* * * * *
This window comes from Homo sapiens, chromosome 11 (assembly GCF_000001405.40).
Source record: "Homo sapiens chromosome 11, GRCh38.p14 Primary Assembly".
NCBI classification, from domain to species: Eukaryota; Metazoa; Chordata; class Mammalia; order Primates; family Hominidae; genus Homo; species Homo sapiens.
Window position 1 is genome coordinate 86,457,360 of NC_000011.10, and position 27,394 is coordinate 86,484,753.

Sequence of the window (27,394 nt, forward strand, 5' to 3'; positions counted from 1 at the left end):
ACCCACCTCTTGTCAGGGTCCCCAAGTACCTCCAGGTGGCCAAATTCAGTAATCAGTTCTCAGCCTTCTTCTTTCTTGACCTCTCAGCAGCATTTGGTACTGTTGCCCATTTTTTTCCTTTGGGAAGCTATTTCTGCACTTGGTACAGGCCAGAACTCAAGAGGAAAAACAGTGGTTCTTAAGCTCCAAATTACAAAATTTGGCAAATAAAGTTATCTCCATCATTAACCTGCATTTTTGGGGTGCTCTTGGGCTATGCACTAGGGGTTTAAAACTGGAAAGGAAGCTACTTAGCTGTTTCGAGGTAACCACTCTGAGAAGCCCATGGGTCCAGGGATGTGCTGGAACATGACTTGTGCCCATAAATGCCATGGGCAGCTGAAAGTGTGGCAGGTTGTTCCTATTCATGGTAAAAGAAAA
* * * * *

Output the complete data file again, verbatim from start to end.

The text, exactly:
This window comes from Homo sapiens, chromosome 11 (assembly GCF_000001405.40).
Source record: "Homo sapiens chromosome 11, GRCh38.p14 Primary Assembly".
NCBI classification, from domain to species: Eukaryota; Metazoa; Chordata; class Mammalia; order Primates; family Hominidae; genus Homo; species Homo sapiens.
Window position 1 is genome coordinate 86,457,360 of NC_000011.10, and position 27,394 is coordinate 86,484,753.

Sequence of the window (27,394 nt, forward strand, 5' to 3'; positions counted from 1 at the left end):
ACCCACCTCTTGTCAGGGTCCCCAAGTACCTCCAGGTGGCCAAATTCAGTAATCAGTTCTCAGCCTTCTTCTTTCTTGACCTCTCAGCAGCATTTGGTACTGTTGCCCATTTTTTTCCTTTGGGAAGCTATTTCTGCACTTGGTACAGGCCAGAACTCAAGAGGAAAAACAGTGGTTCTTAAGCTCCAAATTACAAAATTTGGCAAATAAAGTTATCTCCATCATTAACCTGCATTTTTGGGGTGCTCTTGGGCTATGCACTAGGGGTTTAAAACTGGAAAGGAAGCTACTTAGCTGTTTCGAGGTAACCACTCTGAGAAGCCCATGGGTCCAGGGATGTGCTGGAACATGACTTGTGCCCATAAATGCCATGGGCAGCTGAAAGTGTGGCAGGTTGTTCCTATTCATGGTAAAAGAAAA